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VirtSec Not A Market!? Fugghetaboutit!

Thanks to Alan Shimel and his pre-Blackhat Security Bloggers Network commentary, a bunch of interesting folks are commenting on the topic of virtualization security (VirtSec) which is the focus of my preso at Blackhat this year.

Mike Rothman did his part this morning by writing up a thought-provoking piece opining on the lack of a near-term market for VirtSec solutions:

So I’m not going to talk about technical stuff. Yet, I do feel compelled to draw the conclusion that despite the dangers, it doesn’t matter. All the folks that are trying to make VirtSec into a market are basically just pushing on a rope.

That’s right. Now matter how hard you push (or how many blog postings you write), you are not going to make VirtSec into a market for at least 2 years. And that is being pretty optimistic. So for all those VCs that are thinking they’ve jumped onto the next big security opportunity, I hope your partnership will allow you to be patient.

Again, it’s not because the risks of virtualization aren’t real. If guys like Hoff and Thomas say they are, then I tend to believe them. But Mr. Market doesn’t care what smart guys say. Mr. Market cares about budget cycles and priorities and political affiliations, and none of these lead me to believe that VirtSec revenues are going to accelerate anytime soon.

Firstly, almost all markets take a couple of years to fully develop and mature and VirtSec is no different.  Nobody said that VirtSec will violate the laws of physics, but it’s also a very hot topic and consumers/adopters are recognizing that security is a piece of the puzzle that is missing.

In many cases this is because virtualization platform providers have simply marketed virtualization as being "as secure" or "more secure" than than their physical counterparts.  This, combined with the rapid adoption of virtualization, has caused a knee jerk reactive reaction.

By the way, this is completely par for the course in our industry.  If you act surprised, you deserve an Emmy 😉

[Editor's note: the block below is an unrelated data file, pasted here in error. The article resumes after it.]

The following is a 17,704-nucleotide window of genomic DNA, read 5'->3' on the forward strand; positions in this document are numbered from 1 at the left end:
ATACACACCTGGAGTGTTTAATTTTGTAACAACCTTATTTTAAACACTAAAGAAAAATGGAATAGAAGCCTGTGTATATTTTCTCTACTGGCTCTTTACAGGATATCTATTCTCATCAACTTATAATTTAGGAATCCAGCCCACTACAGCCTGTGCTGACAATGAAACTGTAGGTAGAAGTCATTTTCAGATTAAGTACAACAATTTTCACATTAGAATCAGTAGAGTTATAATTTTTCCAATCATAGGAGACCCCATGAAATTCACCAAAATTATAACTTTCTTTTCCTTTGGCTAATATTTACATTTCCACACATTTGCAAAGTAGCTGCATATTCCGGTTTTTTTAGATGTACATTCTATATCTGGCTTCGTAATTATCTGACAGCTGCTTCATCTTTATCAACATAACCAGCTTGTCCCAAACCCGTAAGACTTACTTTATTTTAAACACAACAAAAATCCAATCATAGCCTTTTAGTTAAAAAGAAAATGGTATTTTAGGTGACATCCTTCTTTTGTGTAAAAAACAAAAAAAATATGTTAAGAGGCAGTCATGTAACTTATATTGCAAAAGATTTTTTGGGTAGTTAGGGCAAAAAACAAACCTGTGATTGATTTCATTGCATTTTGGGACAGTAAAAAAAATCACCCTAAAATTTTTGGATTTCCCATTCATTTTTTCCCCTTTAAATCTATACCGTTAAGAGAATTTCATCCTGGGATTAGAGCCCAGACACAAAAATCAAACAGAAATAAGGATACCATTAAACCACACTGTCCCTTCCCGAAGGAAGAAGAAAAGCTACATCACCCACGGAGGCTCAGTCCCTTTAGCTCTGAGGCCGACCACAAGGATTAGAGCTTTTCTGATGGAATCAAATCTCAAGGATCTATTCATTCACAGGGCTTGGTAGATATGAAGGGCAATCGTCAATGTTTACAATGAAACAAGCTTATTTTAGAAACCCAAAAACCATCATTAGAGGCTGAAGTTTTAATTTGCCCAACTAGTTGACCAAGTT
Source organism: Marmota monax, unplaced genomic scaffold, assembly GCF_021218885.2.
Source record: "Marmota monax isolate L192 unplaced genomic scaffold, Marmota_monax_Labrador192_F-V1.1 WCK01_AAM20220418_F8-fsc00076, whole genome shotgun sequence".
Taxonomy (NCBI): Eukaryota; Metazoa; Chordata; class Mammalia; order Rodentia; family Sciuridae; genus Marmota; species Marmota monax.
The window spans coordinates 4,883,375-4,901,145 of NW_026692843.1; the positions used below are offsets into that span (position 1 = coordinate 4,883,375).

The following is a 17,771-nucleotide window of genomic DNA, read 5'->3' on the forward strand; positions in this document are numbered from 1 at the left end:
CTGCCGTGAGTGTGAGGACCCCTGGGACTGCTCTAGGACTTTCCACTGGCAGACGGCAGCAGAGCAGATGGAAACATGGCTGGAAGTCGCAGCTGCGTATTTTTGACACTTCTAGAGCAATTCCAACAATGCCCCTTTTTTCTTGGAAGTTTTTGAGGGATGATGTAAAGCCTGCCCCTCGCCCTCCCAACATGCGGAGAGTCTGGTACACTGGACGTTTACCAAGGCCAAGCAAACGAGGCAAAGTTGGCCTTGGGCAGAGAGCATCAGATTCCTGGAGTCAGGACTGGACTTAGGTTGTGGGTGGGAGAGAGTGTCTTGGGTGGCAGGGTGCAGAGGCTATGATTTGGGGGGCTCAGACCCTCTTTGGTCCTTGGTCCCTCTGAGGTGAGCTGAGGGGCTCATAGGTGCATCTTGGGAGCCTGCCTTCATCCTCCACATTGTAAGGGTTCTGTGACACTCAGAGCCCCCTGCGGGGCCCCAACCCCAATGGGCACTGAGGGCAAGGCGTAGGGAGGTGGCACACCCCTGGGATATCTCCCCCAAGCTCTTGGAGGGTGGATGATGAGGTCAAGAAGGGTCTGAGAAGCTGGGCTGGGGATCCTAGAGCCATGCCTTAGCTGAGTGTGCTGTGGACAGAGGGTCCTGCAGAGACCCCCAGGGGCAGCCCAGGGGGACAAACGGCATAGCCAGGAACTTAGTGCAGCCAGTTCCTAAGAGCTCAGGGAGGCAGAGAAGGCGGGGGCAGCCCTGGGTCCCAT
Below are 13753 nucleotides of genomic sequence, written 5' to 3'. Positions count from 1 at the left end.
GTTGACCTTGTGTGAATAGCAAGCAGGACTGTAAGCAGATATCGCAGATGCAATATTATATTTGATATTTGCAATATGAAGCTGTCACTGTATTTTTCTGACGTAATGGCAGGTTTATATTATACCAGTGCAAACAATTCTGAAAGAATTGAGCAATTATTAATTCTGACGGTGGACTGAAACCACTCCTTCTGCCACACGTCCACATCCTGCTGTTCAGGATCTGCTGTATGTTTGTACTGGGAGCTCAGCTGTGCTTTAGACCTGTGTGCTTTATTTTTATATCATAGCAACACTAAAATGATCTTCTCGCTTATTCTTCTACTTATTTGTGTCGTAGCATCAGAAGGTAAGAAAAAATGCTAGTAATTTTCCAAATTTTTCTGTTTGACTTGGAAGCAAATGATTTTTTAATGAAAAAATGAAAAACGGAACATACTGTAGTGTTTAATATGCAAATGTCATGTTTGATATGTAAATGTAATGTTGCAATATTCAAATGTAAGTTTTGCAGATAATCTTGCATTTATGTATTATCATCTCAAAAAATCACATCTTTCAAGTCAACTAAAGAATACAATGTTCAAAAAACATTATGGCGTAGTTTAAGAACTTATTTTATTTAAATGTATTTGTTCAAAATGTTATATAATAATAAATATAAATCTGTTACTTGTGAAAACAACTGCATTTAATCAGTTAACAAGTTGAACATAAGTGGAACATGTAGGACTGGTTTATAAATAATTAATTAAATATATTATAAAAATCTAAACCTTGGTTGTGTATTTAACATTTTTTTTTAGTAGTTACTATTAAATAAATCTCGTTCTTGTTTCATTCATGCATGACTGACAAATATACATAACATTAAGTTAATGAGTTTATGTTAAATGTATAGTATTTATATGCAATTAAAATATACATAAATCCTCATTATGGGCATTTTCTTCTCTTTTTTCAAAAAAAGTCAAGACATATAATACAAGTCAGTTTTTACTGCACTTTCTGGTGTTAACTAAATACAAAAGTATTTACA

Secondly, and most importantly to me, Mike did me a bit of a disservice by intimating that my pushing the issues regarding VirtSec are focused solely on the technical.  Sadly, that’s so far off base from my "fair and balanced" perspective on the matter because along with the technical issues, I constantly drum home the following:

"Nobody Puts Baby In the Corner"

Painting only one of the legs of the stool as my sole argument isn’t accurate and doesn’t portray what I have been talking about for some time — and agree with Mike about — that these challenges are more than one-dimensional.

The reality is that Mike is right — the budget, priority and politics will bracket VirtSec’s adoption, but only if you think of VirtSec as a technical problem.

Is VirtSec a market?  My opinion: it’s an instantiation of technology, practice and operational adjustment brought forth as a derivative of a disruptive technology and prevailing market conditions. 

Does that mean it’s a feature as opposed to a market?  No.  In my opinion, it’s an evolution of an existing market, rife with existing solutions and punctuated by emerging ones.

The next stop is how "security" will evolve from VirtSec to CloudSec…


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  1. June 23rd, 2008 at 14:00 | #1

    Oh, poor Chris. Feeling unloved. I guess this is another example of the laws of unintended consequences. I was trying to point out that our beloved Survivability dude is at the forefront of the VirtSec curve, showing us about the real exposures and educating us about the things that we are not considering.
    That, of course, didn't mean to say that our sensitive one (should I buy a case of Kleenex for you dude?) wasn't looking at it from other perspectives. Yet, I guess by not specifically saying how wonderful a market analyst our fair maiden is, it was intimated that I placed the fine Mr. Hoff in a box. Or a corner. Or whatever.
    So let me be clear. If you are doing virtualization, Hoff is the first place to look and learn. Period. You can scratch and sniff while you are here as well.
    Now Mr. Swayze, put your shirt back on.
    The parasitic analyst http://www.pragmaticcso.com http://blog.securityincite.com

  2. June 23rd, 2008 at 18:27 | #2

    It's not that Mike, it's just the only way I get to talk to you anymore…you don't call, you don't write 😉